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Keywords:

  • Myoclonus;
  • DDT;
  • Glycine;
  • Milacemide;
  • Regional brain glycine levels

Abstract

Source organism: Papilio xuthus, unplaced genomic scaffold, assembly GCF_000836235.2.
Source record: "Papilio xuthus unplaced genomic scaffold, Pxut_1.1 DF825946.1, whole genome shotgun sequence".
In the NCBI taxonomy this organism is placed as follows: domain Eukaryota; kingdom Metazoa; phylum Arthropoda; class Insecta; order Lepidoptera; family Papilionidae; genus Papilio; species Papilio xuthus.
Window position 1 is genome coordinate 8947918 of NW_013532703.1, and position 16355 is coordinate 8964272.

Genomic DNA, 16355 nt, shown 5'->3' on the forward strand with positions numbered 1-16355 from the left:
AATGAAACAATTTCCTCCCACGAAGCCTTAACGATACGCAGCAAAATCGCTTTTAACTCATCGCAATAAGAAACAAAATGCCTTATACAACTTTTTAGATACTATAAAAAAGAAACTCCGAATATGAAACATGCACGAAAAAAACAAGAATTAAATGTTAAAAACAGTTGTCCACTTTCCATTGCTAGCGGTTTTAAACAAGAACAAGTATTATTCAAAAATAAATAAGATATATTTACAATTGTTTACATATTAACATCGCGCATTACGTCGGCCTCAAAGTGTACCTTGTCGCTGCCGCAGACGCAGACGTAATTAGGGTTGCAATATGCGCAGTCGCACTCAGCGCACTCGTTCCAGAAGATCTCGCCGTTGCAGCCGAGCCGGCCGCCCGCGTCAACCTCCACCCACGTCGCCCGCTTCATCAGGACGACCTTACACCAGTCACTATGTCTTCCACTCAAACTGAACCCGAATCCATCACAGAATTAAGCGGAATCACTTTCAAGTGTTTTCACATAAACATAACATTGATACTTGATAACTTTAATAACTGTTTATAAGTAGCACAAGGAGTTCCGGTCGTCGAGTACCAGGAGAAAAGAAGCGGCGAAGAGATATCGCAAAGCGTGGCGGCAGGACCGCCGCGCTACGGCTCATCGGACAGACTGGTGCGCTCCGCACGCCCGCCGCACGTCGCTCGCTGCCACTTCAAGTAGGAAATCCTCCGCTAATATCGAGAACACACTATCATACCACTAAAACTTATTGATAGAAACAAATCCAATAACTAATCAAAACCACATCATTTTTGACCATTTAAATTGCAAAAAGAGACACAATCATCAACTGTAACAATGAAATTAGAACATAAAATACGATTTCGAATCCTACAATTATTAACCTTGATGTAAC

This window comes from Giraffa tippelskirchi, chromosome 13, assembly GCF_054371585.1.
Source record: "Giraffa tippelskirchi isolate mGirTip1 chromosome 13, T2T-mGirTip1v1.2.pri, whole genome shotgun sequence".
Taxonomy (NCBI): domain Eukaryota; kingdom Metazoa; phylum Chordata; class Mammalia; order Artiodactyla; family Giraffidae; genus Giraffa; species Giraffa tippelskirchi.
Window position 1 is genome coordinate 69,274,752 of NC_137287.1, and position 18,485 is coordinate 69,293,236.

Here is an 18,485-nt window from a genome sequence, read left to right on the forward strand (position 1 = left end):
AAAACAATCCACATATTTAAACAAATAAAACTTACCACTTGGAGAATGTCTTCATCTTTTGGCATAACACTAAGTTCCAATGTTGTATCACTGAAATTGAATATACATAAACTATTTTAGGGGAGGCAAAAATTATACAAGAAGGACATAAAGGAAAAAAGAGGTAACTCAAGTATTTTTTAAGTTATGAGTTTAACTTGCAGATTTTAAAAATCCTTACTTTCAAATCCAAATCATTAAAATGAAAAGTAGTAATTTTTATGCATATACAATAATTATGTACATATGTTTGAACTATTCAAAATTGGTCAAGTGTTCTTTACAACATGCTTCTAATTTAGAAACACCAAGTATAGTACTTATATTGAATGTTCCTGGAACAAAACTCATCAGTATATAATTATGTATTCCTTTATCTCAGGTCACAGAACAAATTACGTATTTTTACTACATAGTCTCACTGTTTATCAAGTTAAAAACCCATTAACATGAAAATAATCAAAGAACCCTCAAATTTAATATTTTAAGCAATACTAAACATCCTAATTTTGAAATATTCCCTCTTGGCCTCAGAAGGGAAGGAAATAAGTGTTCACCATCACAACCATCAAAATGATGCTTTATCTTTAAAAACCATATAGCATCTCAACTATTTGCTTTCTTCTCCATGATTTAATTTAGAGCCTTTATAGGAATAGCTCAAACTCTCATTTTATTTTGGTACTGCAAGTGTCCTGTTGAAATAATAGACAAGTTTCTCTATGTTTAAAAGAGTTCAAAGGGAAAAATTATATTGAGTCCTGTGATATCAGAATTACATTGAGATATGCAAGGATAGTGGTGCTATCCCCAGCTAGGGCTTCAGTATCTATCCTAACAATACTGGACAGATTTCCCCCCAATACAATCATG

The DDT syndrome in rats consists of tremor, myoclonus, running seizures, hyperthermia, episodic boxing, and excessive grooming. DDT did not change whole-brain glycine levels when the rats had stimulus-sensitive myoclonus, spontaneous myoclonus, or seizures. However, regional analysis showed a decrease in glycine levels in the pons and medulla initially, but they rose again despite worsening of the myoclonus. Glycine given intraventricularly and the glycine prodrug, milacemide, given intraperitoneally suppressed DDT-induced myoclonus. A dose of milacemide that prevented DDT-induced myoclonus caused a significant increase in glycine levels in cortex, septum accumbens, cerebellum, striatum, hypocampus, diencephalon, midbrain, pons, and medulla. The increase was most marked in the forebrain structures. There was no change in serine levels in these areas. These data suggest that the glycinergic system may be playing an important role in the manifestation of DDT-induced myoclonus.